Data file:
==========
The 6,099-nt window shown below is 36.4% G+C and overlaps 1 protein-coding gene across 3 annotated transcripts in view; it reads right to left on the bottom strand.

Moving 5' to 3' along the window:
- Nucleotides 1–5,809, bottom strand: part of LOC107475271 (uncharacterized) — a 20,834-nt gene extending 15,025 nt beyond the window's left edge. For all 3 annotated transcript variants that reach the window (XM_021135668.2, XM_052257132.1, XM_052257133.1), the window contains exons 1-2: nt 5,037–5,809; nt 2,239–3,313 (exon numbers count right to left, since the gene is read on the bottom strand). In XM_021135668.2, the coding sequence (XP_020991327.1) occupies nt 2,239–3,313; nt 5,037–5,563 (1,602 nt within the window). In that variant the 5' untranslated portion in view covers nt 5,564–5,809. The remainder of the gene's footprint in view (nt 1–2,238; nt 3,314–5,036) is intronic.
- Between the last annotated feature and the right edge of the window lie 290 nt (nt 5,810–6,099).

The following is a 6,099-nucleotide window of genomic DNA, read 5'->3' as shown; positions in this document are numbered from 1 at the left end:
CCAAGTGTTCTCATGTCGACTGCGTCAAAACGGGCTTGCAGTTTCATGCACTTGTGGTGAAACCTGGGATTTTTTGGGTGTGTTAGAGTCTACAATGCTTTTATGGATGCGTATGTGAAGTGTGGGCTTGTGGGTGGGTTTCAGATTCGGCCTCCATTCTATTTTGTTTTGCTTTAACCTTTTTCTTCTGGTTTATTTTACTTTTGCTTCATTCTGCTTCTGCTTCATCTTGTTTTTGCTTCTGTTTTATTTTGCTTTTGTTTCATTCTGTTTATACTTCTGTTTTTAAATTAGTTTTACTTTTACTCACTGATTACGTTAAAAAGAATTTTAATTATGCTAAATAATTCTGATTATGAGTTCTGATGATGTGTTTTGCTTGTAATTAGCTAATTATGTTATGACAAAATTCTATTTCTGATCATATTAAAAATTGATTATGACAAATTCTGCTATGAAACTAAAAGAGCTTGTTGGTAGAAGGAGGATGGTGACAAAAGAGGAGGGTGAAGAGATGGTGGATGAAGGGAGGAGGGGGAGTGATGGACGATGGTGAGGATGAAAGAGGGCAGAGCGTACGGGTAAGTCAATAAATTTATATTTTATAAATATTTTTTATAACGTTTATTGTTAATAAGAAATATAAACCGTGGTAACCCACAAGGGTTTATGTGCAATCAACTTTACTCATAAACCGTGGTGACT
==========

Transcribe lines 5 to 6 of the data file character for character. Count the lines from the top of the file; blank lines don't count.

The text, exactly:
The following is a 6,099-nucleotide window of genomic DNA, read 5'->3' as shown; positions in this document are numbered from 1 at the left end:
CCAAGTGTTCTCATGTCGACTGCGTCAAAACGGGCTTGCAGTTTCATGCACTTGTGGTGAAACCTGGGATTTTTTGGGTGTGTTAGAGTCTACAATGCTTTTATGGATGCGTATGTGAAGTGTGGGCTTGTGGGTGGGTTTCAGATTCGGCCTCCATTCTATTTTGTTTTGCTTTAACCTTTTTCTTCTGGTTTATTTTACTTTTGCTTCATTCTGCTTCTGCTTCATCTTGTTTTTGCTTCTGTTTTATTTTGCTTTTGTTTCATTCTGTTTATACTTCTGTTTTTAAATTAGTTTTACTTTTACTCACTGATTACGTTAAAAAGAATTTTAATTATGCTAAATAATTCTGATTATGAGTTCTGATGATGTGTTTTGCTTGTAATTAGCTAATTATGTTATGACAAAATTCTATTTCTGATCATATTAAAAATTGATTATGACAAATTCTGCTATGAAACTAAAAGAGCTTGTTGGTAGAAGGAGGATGGTGACAAAAGAGGAGGGTGAAGAGATGGTGGATGAAGGGAGGAGGGGGAGTGATGGACGATGGTGAGGATGAAAGAGGGCAGAGCGTACGGGTAAGTCAATAAATTTATATTTTATAAATATTTTTTATAACGTTTATTGTTAATAAGAAATATAAACCGTGGTAACCCACAAGGGTTTATGTGCAATCAACTTTACTCATAAACCGTGGTGACT